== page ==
Aliens will still cheat on their purple-skinned Alien spouses. Aliens will still eat too many bowls of Dippin’ Dots ice cream, and then fail miserably when they go on diets. Aliens will still gamble away their Space Credits at the nearest planetary casino.
Some movements like transhumanism think we can re-engineer the human organism in order to solve many of our most pressing problems.
I’m not as optimistic. Maybe we’ll be able to come up with better solutions—I don’t know. But I don’t think we’ll ever find a cure-all. The problem of desire is something that can be managed but never cured.
So how can we go about managing our desires? There are two ways, says Sedlacek:
“It would appear that there are two ways to be happy in consumption: to permanently escalate consumption (to reach the next unit of happiness, we need ever more consumption material) or to become aware that we have enough.”
In other words, our options are to
(A) Increase consumption, forever and always into the future. Sedlacek calls this “the hedonist program”, for obvious reasons. It’s a hedonic pursuit of more, more, more.
(B) Limit your desires. Sedlacek calls this “the stoic program”, after the therapeutic school of Stoic philosophy that used various techniques to limit their desires.
We’ve already seen a little bit of why (A) isn’t going to cut it. Desires always grow faster than our possessions. Plus, the Earth has limited resources. Growing consumption isn’t sustainable. There’s only one earth and we’re not getting another one anytime soon.
Our best bet, then, is to try our best to limit our desires. What follows are some things that I find useful.
First, just being aware helps. Now that I know more consumption may actually make things worse, I am hesitant to buy things. I shattered my phone a few months ago, but I still use it. I’ve used the same $10 headphones for years and years. I’m okay with an income that is “below average”—more is nice, but I know it won’t revolutionize my life.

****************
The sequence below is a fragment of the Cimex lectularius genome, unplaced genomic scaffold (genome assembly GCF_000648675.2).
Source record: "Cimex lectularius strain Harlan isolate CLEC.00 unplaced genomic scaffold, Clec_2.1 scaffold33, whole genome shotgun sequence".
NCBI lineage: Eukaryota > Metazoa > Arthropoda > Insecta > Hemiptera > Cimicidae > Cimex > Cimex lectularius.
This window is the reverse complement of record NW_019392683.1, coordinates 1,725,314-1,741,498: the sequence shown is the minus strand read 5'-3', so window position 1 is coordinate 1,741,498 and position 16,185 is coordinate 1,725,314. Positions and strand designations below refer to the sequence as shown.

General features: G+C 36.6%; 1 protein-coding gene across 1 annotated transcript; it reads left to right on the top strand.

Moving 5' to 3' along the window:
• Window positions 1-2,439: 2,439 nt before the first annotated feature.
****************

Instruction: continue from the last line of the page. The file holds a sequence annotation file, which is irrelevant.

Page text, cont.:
Psychological tactics can help too. The philosophies of Stoicism, Buddhism, and Epicureanism are all good places to start. I like Seneca’s letters and Montaigne’s essays, which I read a few pages from each night.
You can also use “environmental” tactics. It’s hard to desire things you don’t know exist, so I try to keep myself ignorant of all the things I don’t have. I live near Tokyo, but I try to avoid going to the city unless I have to. Everybody is too well-dressed, with shiny handbags and expensive haircuts. Plus, there are ads everywhere—on the trains, on billboards, etc—all announcing to me how much I don’t have.
Choosing the right friends is important too. I avoid people who get a lot of self-esteem from achievement—people who can’t feel good unless they earn more than others or feel they are “successful.” Self-help has an ego problem.
But perhaps the most interesting thing you can do, says Sedlacek, is to “redirect” your desires. Our desire for more won’t go away, but we can at least teach ourselves to desire the right things:
“Insufficiency is inherent to man; it is our characteristic, which, according to the story of the Garden of Eden, existed even before the Fall… But we can influence what we begin to lack. And we should pay closer attention to what we choose.”
Lately, I’m pretty obsessed with figuring out how the world works. Despite what Pandora has to say about it, I think boundless curiosity isn’t too terrible of a vice to have.
It’s been 14 months now, and I thought I’d give readers a look into what I carry.
But before we take a look, a word on why.
“Having is not so pleasing a thing as wanting. It is not logical, but it is often true.” ––Spock
My thoughts on the why behind simplification––
Okay, let’s take a look at the goodies.
What I focus on when purchasing:
|2x Uniqlo Airism Underwear|
|2x Athletic Shirts|
|2x Gym Shorts|
|$10 Shoes / $3 Flip Flops|
|2x Uniqlo Socks|
|Google Fi Backup Battery|